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  • Title: Hamlet (Quarto 1, 1603)
  • Textual editor: Eric Rasmussen
  • ISBN: 978-1-55058-434-9

    Copyright Internet Shakespeare Editions. This text may be freely used for educational, non-proift purposes; for all other uses contact the Coordinating Editor.
    Author: William Shakespeare
    Not Peer Reviewed

    Hamlet (Quarto 1, 1603)

    Enter King and Leartes.
    King. Hamlet from England! is it po s sible?
    What chance is this? they are gone, and he come home.
    3059.1 Lear. O he is welcome, by my soule he is:
    3065 At it my iocund heart doth leape for ioy,
    That I shall liue to tell him, thus he dies.
    king Leartes, content your selfe, be rulde by me,
    3068.1 And you shall haue no let for your reuenge.
    2885 Lear. My will, not all the world.
    King Nay but Leartes, marke the plot I haue layde,
    3100 I haue heard him often with a greedy wi sh,
    Vpon some praise that he hath heard of you
    Touching your weapon, which with all his heart,
    He might be once tasked for to try your cunning.
    Lea. And how for this?
    King Mary Leartes thus: I'le lay a wager,
    3124.1 Shalbe on Hamlets side, and you shall giue the oddes,
    The which will draw him with a more de sire,
    To try the mai stry, that in twelue venies
    You gaine not three of him: now this being granted,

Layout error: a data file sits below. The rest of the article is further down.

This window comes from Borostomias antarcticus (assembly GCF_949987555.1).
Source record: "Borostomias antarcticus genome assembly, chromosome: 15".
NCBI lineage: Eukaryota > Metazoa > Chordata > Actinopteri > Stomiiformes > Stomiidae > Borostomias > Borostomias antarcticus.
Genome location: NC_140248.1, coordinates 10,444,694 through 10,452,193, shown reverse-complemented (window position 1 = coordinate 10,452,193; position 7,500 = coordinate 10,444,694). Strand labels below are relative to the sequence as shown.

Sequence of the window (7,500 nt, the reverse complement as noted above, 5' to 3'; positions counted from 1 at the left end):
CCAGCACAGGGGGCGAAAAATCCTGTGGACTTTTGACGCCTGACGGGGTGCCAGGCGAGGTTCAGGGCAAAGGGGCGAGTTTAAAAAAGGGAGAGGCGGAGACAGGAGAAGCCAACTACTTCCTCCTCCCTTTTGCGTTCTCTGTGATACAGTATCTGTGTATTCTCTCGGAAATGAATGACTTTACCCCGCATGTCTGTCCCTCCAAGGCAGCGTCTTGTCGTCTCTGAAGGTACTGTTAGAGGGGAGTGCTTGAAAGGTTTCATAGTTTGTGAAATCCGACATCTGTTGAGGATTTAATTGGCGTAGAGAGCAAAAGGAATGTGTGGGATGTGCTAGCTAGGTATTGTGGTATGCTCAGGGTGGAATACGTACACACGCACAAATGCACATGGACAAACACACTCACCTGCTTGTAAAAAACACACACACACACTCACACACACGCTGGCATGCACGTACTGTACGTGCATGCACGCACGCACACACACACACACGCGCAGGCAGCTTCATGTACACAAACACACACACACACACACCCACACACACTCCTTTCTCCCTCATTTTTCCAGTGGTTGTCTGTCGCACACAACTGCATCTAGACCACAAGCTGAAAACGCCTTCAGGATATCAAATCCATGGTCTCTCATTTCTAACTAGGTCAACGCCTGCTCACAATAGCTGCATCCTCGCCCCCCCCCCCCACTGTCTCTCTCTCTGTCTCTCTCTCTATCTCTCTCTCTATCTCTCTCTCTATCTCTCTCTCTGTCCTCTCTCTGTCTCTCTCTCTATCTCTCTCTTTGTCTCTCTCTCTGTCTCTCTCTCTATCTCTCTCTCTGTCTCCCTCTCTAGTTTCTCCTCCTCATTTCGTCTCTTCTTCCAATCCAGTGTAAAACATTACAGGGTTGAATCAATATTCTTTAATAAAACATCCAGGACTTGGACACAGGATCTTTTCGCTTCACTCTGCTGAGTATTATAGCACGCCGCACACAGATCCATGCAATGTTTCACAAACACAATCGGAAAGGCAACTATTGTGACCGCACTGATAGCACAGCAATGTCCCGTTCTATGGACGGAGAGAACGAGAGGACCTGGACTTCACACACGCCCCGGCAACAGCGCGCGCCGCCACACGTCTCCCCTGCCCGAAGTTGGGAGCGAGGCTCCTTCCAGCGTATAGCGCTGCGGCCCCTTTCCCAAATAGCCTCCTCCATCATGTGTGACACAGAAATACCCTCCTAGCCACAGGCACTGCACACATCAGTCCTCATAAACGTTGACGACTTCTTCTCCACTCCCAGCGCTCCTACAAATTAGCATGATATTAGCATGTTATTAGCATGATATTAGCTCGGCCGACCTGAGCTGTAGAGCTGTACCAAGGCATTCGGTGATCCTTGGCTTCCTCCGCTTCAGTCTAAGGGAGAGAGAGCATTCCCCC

3124.5 When you are hot in mid st of all your play,
    Among the foyles shall a keene rapier lie,
    Steeped in a mixture of deadly poyson,
    That if it drawes but the lea st dramme of blood,
    In any part of him, he cannot liue:
    3138.1 This being done will free you from suspition,
    And not the deere st friend that Hamlet lov'de
    Will euer haue Leartes in suspect.
    3130 Lear. My lord, I like it well:
    3130.1 But say lord Hamlet should refuse this match.
    King I'le warrant you, wee'le put on you
    Such a report of singularitie,
    Will bring him on, although again st his will.
    3123.1 And le st that all should mi s s e,
    3150 I'le haue a potion that shall ready stand,
    In all his heate when that he calles for drinke,
    3148.1 Shall be his period and our happine s s e.
    Lear. T'is excellent, O would the time were come!
    Here comes the Queene. enter the Queene.
    king How now Gertred, why looke you heauily?
    3153.1 Queene O my Lord, the yong Ofelia
    3160 Hauing made a garland of sundry sortes of floures,
    Sitting vpon a willow by a brooke,
    3165 The enuious sprig broke, into the brooke she fell,
    And for a while her clothes spread wide abroade,
    Bore the yong Lady vp: and there she sate smiling,
    Euen Mermaide-like, twixt heauen and earth,
    Chaunting olde sundry tunes vncapable
    3170 As it were of her di stre s s e, but long it could not be,
    Till that her clothes, being heauy with their drinke,
    Dragg'd the sweete wretch to death.
    Lear. So, she is drownde:
    Too much of water ha st thou Ofelia,
    Therefore I will not drowne thee in my teares,
    3179.1 Reuenge it is mu st yeeld this heart releefe,
    For woe begets woe, and griefe hangs on griefe. exeunt.